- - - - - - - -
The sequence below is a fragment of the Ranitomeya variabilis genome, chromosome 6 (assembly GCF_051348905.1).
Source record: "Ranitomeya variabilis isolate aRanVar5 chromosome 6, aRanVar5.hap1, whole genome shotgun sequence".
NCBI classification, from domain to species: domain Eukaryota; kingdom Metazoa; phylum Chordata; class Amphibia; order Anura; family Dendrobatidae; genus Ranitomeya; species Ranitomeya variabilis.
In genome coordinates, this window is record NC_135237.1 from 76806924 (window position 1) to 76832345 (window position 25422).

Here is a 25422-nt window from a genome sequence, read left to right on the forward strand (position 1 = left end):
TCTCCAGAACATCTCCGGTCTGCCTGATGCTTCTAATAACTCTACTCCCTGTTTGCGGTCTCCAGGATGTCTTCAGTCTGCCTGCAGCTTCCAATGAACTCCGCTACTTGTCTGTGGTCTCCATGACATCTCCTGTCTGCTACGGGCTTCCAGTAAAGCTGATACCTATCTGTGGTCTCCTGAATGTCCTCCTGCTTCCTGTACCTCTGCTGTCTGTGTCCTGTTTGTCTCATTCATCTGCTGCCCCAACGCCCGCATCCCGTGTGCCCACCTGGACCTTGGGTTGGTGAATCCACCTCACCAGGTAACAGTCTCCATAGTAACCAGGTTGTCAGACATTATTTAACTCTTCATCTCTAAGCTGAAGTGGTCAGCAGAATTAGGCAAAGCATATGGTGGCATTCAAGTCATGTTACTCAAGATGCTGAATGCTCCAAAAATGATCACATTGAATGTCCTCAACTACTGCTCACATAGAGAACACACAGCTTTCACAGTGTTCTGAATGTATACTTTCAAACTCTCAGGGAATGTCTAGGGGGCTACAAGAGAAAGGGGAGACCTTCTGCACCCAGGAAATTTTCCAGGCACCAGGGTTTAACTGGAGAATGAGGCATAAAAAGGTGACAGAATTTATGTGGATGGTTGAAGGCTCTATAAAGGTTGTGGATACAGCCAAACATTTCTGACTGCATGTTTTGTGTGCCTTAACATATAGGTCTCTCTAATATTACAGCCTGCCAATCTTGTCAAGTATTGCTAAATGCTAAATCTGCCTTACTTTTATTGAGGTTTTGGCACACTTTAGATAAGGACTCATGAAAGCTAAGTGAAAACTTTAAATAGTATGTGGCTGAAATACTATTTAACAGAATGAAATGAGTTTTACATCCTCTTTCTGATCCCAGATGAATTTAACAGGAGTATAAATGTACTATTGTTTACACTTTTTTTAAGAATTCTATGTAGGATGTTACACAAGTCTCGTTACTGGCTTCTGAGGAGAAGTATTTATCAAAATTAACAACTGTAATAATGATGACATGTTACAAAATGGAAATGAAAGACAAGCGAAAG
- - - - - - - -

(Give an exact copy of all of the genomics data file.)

The sequence below is a fragment of the Ranitomeya variabilis genome, chromosome 6 (assembly GCF_051348905.1).
Source record: "Ranitomeya variabilis isolate aRanVar5 chromosome 6, aRanVar5.hap1, whole genome shotgun sequence".
NCBI classification, from domain to species: domain Eukaryota; kingdom Metazoa; phylum Chordata; class Amphibia; order Anura; family Dendrobatidae; genus Ranitomeya; species Ranitomeya variabilis.
In genome coordinates, this window is record NC_135237.1 from 76806924 (window position 1) to 76832345 (window position 25422).

Here is a 25422-nt window from a genome sequence, read left to right on the forward strand (position 1 = left end):
TCTCCAGAACATCTCCGGTCTGCCTGATGCTTCTAATAACTCTACTCCCTGTTTGCGGTCTCCAGGATGTCTTCAGTCTGCCTGCAGCTTCCAATGAACTCCGCTACTTGTCTGTGGTCTCCATGACATCTCCTGTCTGCTACGGGCTTCCAGTAAAGCTGATACCTATCTGTGGTCTCCTGAATGTCCTCCTGCTTCCTGTACCTCTGCTGTCTGTGTCCTGTTTGTCTCATTCATCTGCTGCCCCAACGCCCGCATCCCGTGTGCCCACCTGGACCTTGGGTTGGTGAATCCACCTCACCAGGTAACAGTCTCCATAGTAACCAGGTTGTCAGACATTATTTAACTCTTCATCTCTAAGCTGAAGTGGTCAGCAGAATTAGGCAAAGCATATGGTGGCATTCAAGTCATGTTACTCAAGATGCTGAATGCTCCAAAAATGATCACATTGAATGTCCTCAACTACTGCTCACATAGAGAACACACAGCTTTCACAGTGTTCTGAATGTATACTTTCAAACTCTCAGGGAATGTCTAGGGGGCTACAAGAGAAAGGGGAGACCTTCTGCACCCAGGAAATTTTCCAGGCACCAGGGTTTAACTGGAGAATGAGGCATAAAAAGGTGACAGAATTTATGTGGATGGTTGAAGGCTCTATAAAGGTTGTGGATACAGCCAAACATTTCTGACTGCATGTTTTGTGTGCCTTAACATATAGGTCTCTCTAATATTACAGCCTGCCAATCTTGTCAAGTATTGCTAAATGCTAAATCTGCCTTACTTTTATTGAGGTTTTGGCACACTTTAGATAAGGACTCATGAAAGCTAAGTGAAAACTTTAAATAGTATGTGGCTGAAATACTATTTAACAGAATGAAATGAGTTTTACATCCTCTTTCTGATCCCAGATGAATTTAACAGGAGTATAAATGTACTATTGTTTACACTTTTTTTAAGAATTCTATGTAGGATGTTACACAAGTCTCGTTACTGGCTTCTGAGGAGAAGTATTTATCAAAATTAACAACTGTAATAATGATGACATGTTACAAAATGGAAATGAAAGACAAGCGAAAG